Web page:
Sunday, 20 April 2008


Like so many others, I have attributed the poem "Success" to Ralph Waldo Emerson. It would seem, from the many e-mails that I have received, that I am mistaken.

"Success" was written as the winning entry in a contest run by the Brown Book Magazine, Boston in 1904 and "Bessie" Stanley won a cash prize of $250. Her poem was included in Bartlett's Book of Quotations for decades until they removed it in the 1960s.

He has achieved success who has lived well, laughed often, and loved much;
Who has enjoyed the trust of pure women, the respect of intelligent men and the love of little children;
Who has filled his niche and accomplished his task;
Who has never lacked appreciation of Earth's beauty or failed to express it;
Who has left the world better than he found it,
Whether an improved poppy, a perfect poem, or a rescued soul;
Who has always looked for the best in others and given them the best he had;
Whose life was an inspiration;
Whose memory a benediction.

Elisabeth Anne “Bessie” Anderson Stanley (1904)

“I wish you success in your fight and struggle. I hope that you might achieve better success than I have done and that my words, advice and humour can provide you with some support and inspiration.”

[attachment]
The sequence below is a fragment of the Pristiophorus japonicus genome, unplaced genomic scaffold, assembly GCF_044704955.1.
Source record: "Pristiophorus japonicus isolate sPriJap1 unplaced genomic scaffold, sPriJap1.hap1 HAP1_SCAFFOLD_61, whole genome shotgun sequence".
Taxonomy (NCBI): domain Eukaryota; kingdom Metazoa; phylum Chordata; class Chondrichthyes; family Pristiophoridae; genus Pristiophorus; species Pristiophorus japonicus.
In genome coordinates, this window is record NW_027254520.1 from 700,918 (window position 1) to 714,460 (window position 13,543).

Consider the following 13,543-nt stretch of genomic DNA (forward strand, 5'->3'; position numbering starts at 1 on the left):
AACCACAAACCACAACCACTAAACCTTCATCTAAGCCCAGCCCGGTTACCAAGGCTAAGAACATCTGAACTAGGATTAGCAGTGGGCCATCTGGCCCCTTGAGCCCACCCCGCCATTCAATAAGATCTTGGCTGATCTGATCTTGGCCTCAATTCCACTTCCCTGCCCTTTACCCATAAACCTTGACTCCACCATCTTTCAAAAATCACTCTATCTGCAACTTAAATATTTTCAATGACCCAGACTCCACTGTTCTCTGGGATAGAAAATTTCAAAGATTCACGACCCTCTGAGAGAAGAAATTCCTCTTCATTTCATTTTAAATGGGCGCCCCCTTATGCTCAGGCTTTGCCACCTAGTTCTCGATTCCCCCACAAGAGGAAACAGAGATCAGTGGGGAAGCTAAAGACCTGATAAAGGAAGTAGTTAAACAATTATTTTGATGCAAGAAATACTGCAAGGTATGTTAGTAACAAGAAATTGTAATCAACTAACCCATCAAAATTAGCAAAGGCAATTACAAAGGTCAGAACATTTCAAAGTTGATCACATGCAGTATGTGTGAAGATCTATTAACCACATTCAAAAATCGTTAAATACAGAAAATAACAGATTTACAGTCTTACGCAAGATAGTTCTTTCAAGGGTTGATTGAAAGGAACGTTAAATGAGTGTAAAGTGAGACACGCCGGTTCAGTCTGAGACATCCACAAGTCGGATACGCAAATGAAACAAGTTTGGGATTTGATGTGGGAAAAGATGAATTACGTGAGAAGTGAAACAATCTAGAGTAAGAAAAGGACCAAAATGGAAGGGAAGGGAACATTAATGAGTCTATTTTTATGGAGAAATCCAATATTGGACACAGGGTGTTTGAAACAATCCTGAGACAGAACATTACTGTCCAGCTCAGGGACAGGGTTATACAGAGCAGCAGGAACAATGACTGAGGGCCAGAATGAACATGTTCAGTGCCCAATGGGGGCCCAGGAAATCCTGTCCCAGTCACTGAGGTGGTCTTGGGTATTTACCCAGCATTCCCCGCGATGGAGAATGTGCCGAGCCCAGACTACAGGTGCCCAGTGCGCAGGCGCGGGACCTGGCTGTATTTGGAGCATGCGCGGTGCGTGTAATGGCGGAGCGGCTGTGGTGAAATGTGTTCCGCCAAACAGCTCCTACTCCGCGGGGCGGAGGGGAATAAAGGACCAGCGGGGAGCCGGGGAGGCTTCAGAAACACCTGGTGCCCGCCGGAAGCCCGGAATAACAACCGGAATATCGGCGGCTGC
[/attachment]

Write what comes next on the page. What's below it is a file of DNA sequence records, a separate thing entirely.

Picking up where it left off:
“Like the "Starfish Thrower" and the ethos of the poem "Success"; if I have helped just one person then I have succeeded.”

“Good luck and ‘Don’t Quit’ - ever !”

Saturday, 19 April 2008

Good Advice

“Finish each day and be done with it. You have done what you could; some blunders and absurdities have crept in; forget them as soon as you can. Tomorrow is a new day; you shall begin it serenely and with too high a spirit to be encumbered with your old nonsense.”

Ralph Waldo Emerson (1803-1882)

False allegations against teachers are commonplace and it can happen to you or maybe one of your colleagues. You need to protect yourself today to minimize your own risk and to appreciate the full magnitude of the consequential impact on you, your life and that of your family.
  • Be prepared - get a copy of your school’s disciplinary procedures.
    (Ref. ‘Be Prepared’)
  • Minimize risk - adopt the ‘two deep leadership rule’.
    (Ref. ‘It Can Happen To You’)

If you think that you are being bullied :